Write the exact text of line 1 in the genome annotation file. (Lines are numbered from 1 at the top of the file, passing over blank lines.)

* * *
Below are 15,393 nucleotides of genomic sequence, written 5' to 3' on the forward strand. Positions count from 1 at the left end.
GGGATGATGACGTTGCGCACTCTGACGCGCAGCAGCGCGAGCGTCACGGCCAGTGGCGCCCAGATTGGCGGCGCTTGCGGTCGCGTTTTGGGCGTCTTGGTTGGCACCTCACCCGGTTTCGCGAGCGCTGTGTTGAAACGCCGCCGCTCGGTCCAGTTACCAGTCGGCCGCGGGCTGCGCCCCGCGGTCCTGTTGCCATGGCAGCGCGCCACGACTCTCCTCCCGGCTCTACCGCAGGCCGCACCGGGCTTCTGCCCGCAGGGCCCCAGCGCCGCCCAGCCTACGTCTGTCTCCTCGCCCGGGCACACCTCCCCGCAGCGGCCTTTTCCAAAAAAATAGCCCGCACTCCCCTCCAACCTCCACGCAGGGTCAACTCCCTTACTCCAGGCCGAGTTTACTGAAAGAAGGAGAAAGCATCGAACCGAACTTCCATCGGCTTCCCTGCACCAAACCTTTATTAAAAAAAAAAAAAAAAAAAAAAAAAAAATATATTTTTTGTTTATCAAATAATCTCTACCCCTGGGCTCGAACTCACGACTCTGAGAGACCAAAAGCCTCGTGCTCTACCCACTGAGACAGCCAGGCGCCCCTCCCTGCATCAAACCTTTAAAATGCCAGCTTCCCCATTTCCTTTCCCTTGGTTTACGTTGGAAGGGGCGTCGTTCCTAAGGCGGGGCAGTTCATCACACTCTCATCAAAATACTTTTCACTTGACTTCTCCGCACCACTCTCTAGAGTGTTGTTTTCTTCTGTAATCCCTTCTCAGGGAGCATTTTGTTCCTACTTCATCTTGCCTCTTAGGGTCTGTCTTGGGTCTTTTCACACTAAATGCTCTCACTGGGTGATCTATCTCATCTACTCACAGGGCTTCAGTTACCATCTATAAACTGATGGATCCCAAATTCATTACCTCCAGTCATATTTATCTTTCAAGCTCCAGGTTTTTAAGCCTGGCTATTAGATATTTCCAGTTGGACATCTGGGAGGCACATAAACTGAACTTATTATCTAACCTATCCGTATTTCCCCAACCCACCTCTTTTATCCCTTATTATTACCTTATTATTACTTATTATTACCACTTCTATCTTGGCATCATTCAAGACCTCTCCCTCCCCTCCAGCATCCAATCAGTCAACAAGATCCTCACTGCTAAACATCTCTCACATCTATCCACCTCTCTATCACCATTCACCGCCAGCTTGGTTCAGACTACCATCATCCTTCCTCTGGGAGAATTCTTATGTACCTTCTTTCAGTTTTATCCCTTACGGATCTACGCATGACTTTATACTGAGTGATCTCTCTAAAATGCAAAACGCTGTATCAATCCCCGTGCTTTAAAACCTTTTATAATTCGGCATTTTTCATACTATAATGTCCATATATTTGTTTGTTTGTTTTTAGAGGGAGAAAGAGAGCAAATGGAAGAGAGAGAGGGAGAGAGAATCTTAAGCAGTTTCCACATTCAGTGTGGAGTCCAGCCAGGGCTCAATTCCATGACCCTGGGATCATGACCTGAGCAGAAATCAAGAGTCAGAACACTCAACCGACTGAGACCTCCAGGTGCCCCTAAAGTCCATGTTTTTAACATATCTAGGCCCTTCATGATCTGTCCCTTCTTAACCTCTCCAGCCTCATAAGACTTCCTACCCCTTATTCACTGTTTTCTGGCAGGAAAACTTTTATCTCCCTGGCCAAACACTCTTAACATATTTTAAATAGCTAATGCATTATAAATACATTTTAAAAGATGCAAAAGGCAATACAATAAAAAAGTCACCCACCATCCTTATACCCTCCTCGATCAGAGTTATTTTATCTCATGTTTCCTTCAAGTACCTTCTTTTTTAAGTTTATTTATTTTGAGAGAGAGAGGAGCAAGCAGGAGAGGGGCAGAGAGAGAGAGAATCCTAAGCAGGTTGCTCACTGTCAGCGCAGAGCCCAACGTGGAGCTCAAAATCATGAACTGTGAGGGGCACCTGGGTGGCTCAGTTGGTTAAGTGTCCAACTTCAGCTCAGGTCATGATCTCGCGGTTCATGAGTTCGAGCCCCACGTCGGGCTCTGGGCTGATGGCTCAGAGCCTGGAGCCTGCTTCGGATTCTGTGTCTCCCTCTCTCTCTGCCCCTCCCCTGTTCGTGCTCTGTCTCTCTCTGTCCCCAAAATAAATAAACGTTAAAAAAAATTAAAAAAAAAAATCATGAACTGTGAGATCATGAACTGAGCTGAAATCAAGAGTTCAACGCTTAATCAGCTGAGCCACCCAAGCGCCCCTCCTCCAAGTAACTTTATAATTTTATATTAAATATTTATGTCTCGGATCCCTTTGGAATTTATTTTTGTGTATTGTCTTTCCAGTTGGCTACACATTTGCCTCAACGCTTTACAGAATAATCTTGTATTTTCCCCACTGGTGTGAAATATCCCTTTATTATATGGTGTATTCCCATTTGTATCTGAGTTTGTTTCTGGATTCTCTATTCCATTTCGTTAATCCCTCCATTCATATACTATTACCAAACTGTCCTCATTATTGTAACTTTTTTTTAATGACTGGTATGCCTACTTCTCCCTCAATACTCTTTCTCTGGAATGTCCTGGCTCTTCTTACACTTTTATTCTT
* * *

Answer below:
Below are 15,393 nucleotides of genomic sequence, written 5' to 3' on the forward strand. Positions count from 1 at the left end.